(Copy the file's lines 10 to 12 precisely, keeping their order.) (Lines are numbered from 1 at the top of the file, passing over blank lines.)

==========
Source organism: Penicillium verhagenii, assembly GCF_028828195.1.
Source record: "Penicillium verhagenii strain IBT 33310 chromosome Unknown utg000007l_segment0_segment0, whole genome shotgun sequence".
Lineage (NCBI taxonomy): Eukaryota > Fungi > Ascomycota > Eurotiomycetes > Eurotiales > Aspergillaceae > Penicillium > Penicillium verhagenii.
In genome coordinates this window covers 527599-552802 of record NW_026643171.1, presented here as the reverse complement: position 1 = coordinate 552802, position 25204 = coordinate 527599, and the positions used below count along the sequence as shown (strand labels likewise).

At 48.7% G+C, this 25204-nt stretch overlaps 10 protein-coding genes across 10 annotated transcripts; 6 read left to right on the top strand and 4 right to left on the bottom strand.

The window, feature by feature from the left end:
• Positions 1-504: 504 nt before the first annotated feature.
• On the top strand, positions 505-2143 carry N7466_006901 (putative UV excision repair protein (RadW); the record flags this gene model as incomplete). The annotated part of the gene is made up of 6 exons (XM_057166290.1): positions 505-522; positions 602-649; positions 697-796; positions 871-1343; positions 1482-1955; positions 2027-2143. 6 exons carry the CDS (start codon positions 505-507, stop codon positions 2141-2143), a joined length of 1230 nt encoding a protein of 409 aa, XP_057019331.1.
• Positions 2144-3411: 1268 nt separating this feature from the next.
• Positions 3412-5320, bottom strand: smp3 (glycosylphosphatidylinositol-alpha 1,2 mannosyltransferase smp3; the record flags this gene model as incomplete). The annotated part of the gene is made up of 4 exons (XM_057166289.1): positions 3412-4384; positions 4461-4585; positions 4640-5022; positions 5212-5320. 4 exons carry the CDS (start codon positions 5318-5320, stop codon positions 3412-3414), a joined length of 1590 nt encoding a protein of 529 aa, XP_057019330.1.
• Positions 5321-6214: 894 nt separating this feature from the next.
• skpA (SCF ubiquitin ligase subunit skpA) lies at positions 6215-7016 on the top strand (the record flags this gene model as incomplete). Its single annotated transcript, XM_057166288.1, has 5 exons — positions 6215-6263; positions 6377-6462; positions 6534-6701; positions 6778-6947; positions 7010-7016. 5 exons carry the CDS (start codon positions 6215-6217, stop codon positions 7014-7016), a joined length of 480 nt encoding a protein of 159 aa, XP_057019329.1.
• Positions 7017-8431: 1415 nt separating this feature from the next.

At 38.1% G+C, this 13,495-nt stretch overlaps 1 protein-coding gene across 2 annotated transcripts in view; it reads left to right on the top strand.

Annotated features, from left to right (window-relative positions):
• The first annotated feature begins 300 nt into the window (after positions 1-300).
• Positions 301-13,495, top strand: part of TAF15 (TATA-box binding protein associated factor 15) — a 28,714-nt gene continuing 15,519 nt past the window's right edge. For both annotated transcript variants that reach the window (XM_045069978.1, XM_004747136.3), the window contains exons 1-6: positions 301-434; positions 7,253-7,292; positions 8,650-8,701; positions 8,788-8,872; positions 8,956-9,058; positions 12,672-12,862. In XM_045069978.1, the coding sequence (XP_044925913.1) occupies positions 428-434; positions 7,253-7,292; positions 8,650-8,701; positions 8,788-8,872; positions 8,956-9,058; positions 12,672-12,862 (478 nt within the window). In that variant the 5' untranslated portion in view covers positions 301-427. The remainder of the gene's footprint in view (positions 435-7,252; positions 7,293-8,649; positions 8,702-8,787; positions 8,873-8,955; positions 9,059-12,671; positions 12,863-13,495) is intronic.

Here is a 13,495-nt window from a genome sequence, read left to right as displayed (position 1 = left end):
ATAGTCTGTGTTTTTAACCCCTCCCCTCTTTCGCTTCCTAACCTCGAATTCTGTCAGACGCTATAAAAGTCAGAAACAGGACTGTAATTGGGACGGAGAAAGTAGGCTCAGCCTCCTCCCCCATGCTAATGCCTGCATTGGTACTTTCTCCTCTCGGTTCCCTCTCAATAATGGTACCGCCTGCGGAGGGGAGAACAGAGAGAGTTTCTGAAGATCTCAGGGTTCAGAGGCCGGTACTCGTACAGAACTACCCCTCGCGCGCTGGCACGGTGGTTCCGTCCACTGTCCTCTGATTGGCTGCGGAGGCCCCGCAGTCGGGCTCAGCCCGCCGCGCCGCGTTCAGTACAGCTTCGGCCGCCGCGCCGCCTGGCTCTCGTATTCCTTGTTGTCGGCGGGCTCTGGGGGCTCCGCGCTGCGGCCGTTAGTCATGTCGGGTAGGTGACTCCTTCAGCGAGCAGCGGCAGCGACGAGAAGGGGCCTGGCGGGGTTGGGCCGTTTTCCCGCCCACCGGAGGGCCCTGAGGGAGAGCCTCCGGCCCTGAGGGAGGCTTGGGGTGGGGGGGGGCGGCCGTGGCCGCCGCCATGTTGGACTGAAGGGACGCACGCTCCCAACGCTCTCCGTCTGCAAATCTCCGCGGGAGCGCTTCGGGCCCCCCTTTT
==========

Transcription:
• Positions 3412-5320, bottom strand: smp3 (glycosylphosphatidylinositol-alpha 1,2 mannosyltransferase smp3; the record flags this gene model as incomplete). The annotated part of the gene is made up of 4 exons (XM_057166289.1): positions 3412-4384; positions 4461-4585; positions 4640-5022; positions 5212-5320. 4 exons carry the CDS (start codon positions 5318-5320, stop codon positions 3412-3414), a joined length of 1590 nt encoding a protein of 529 aa, XP_057019330.1.
• Positions 5321-6214: 894 nt separating this feature from the next.
• skpA (SCF ubiquitin ligase subunit skpA) lies at positions 6215-7016 on the top strand (the record flags this gene model as incomplete). Its single annotated transcript, XM_057166288.1, has 5 exons — positions 6215-6263; positions 6377-6462; positions 6534-6701; positions 6778-6947; positions 7010-7016. 5 exons carry the CDS (start codon positions 6215-6217, stop codon positions 7014-7016), a joined length of 480 nt encoding a protein of 159 aa, XP_057019329.1.